In Europe, all quiet on the abortion front – Globe and Mail

Kan. abortion doctor’s killer’s petition dismissed – Washington Post

Kagan Docs Show Support For Affirmative Action – CBS News

Billboards Expose Racism in Abortion and Adoption – The New American

Church’s stance on abortion is clear – Arizona Republic

Male-female birth ratio improves in China – Sify

Tiny pill combats climate change – Toowoomba Chronicle

Study Shows Alarming Teen Views on Pregnancy, Contraception – U.S. News & World Report

For Women, the Ultimate in Preventive Health Care: Birth Control – Huffington Post

Namibian health ministry accused of forcibly sterilising women with HIV – Times LIVE

Circumcision may prevent sex-related penis injuries – Reuters

Most People With HIV Begin Care Too Late – U.S. News & World Report

After 25 Million Deaths, Search Continues for HIV Vaccine – USAID

June 5, 2010

Parnell Denali KidCare Veto Protested – KTVA CBS 11 News Alaska

McCollum pushes proposed abortion bill –

KidCare spent $384K on ‘abortion related services’ in ’09 – Anchorage Daily News

GOP gov. hopefuls would sign abortion overturn – Aiken Standard

Maternal health care plan endangered by PM’s beliefs – Vancouver Sun

Kagan voice of caution, WH files show – The Free Lance-Star

Illegal Abortions In Brazil Put Women’s Lives At Risk: Catholic Church Cheers – Blue Wave News

Is the shine coming off Stephen Harper’s summit spotlight? – Toronto Star

Pro-lifers protest birth control – OneNewsNow

The pill kills the truth – RenewAmerica

Fifty years of the pill – The Guardian

Women prefer pill as the No. 1 contraceptive –

Delivering a better future for women and girls – East African

CDC estimates HIV will infect 1 in 16 US black men –

June 6, 2010

Court decision, Parnell veto put abortion on the ballot this fall – KTUU

Protect the mother and child, you protect the country – The Hindu

Planned Parenthood officials: No ‘blueprint’ for abortion care – Dubuque Telegraph Herald

Florida abortion bill with sonogram requirement nears decision by governor – Palm Beach Post

Christian law group may defend Allen Co. from suit – CNBC

Harper missing women’s health summit – Toronto Star

HIV vaccine — keeping hope alive – The Zimbabwe Standard

Maternal, Newborn and Child Survival: Celebrating Progress, Continuing the Fight – Huffington Post

June 7, 2010

Pregnant Teens Still Face Stigma, Isolation, Even Death – Jakarta Globe

Harper scores foreign policy victories in lead-up to summits – Globe and Mail

Women Undergoing IVF, Get Abortions on Second Thoughts – TopNews United Kingdom

Alaska Gov. Parnell vetoes bill to extend health care program over abortion –

Vasectomy and Oral Pills: Take Them or Not? – TopNews United Kingdom

HIV babies’ lives at risk in drug giant’s plans to close factory, claim NGOs – The Guardian

Women Deliver 2010: Lot more needs to be done – Arab News

Hospital brings back midwife births – Ottawa Citizen

News Health Systems

What Happens When a Catholic-Run Clinic Comes to Your Local Walgreens?

Amy Littlefield

“It causes us great concern when we think about vulnerable populations ... [who] may need to use these clinics for things like getting their contraception prescribed and who would never think that when they went into a Walgreens they would be restricted by Catholic doctrine,” Lorie Chaiten, director of the women’s and reproductive rights project of the ACLU of Illinois, told Rewire.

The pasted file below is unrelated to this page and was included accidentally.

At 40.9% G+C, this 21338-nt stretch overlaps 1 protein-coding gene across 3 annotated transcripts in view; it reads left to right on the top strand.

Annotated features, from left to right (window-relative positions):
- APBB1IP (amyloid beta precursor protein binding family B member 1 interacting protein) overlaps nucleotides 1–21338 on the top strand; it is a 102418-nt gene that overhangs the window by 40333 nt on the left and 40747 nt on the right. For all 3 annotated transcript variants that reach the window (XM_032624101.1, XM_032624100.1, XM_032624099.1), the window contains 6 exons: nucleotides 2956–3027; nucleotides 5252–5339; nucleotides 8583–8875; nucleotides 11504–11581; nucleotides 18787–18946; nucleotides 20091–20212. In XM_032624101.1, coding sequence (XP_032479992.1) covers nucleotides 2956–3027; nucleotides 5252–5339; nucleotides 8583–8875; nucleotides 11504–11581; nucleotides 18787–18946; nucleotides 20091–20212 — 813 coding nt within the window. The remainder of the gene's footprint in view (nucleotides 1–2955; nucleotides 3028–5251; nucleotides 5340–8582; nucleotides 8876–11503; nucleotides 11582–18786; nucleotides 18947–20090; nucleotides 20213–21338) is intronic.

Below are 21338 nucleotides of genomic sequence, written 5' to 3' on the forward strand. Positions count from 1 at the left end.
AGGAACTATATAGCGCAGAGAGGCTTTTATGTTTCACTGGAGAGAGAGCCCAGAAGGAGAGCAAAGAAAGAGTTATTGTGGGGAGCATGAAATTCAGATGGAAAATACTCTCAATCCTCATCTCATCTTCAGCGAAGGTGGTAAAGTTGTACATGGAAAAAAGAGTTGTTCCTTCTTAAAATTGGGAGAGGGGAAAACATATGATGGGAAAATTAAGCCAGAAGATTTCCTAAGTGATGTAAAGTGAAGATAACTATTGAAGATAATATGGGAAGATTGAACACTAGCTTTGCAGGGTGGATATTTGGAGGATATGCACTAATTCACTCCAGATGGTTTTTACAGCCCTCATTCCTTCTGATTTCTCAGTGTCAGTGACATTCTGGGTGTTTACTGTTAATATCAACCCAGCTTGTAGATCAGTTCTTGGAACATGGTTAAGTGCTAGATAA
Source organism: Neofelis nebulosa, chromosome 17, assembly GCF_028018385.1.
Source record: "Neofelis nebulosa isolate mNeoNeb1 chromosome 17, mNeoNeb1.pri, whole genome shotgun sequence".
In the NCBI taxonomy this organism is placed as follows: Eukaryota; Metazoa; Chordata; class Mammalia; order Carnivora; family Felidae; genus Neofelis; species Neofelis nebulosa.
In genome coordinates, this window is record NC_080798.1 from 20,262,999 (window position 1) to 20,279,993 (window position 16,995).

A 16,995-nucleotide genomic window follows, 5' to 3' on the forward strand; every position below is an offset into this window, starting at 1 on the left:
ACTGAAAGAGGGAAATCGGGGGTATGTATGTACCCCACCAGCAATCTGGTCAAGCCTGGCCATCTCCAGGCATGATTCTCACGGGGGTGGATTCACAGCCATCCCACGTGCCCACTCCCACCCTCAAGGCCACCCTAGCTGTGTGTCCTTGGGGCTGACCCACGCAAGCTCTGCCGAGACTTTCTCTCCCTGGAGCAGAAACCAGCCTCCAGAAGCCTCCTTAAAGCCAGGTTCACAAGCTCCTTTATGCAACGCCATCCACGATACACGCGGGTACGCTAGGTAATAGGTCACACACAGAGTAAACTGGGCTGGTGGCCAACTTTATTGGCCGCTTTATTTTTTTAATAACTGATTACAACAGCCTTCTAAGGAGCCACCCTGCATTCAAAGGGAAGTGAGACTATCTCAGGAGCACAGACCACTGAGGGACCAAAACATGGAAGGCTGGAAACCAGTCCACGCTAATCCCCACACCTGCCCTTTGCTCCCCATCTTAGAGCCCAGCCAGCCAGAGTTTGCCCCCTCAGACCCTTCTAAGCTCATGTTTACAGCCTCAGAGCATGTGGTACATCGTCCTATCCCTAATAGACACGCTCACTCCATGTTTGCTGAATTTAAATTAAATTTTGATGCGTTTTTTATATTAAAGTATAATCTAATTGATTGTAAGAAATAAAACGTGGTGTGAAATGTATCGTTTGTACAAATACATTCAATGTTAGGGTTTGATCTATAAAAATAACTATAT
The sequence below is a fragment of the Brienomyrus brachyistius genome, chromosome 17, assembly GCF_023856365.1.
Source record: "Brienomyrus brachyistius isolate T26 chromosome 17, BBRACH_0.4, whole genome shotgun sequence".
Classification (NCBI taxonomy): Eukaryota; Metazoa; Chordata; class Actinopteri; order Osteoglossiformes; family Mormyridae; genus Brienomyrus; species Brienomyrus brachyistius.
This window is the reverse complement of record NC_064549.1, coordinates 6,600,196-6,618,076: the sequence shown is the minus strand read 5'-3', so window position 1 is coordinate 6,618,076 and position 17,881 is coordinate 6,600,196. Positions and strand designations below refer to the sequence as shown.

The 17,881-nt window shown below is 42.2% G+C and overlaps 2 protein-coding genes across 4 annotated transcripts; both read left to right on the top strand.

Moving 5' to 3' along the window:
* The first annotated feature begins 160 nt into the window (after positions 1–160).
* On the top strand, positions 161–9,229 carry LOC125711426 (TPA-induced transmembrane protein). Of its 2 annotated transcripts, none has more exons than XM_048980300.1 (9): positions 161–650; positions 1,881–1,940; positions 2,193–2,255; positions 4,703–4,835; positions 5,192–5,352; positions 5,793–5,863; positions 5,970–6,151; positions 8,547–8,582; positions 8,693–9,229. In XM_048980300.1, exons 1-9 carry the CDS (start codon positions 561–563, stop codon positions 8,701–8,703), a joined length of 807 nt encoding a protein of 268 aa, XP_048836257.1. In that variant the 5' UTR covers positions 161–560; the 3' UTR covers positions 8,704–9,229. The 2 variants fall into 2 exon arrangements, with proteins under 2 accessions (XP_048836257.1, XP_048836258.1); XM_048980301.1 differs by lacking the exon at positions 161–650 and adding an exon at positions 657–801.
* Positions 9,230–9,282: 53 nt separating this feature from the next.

One of the largest Catholic health systems is set to begin running health clinics inside 27 Walgreens stores in Missouri and Illinois next week. The deal between Walgreens and SSM Health has raised concerns from public interest groups worried that care may be compromised by religious doctrine.

Catholic health systems generally follow directives issued by the U.S. Conference of Catholic Bishops that restrict access to an array of services, including abortion care, contraception, tubal ligations, vasectomies, and fertility treatments.

“We are concerned that the clinics will likewise be required to follow the [directives], thereby severely curtailing access to important reproductive health services, information, and referrals,” MergerWatch, the National Health Law Program, and the American Civil Liberties Unions of Illinois and Missouri wrote in a letter to Walgreens on Wednesday. They also sent a letter to SSM Health.

In a statement emailed to Rewire, Walgreens said its relationship with SSM Health “will not have any impact on any of our current clinic or pharmacy policies and procedures.”

SSM Health emailed a statement saying it “will continue to offer the same services that are currently available at Walgreens Healthcare Clinics today.” If a patient needs services “that are beyond the scope of what is appropriate for a retail clinic setting, they will be referred to a primary care physician or other provider of their choice,” the statement read.

A spokesperson for SSM Health demurred when Rewire asked if that would include referrals for abortion care.

“I’ve got to check this part out, my apologies, this is one that hadn’t occurred to me,” said Jason Merrill, the spokesperson.

Merrill later reiterated SSM Health’s statement that it would continue to offer the same services.

Catholic health systems have in recent years expanded control over U.S. hospitals, with one in six acute-care hospital beds now in a Catholic-owned or -affiliated facility. Patients in such hospitals have been turned away while miscarrying, denied tubal ligations, and refused abortion care despite conditions like brain cancer.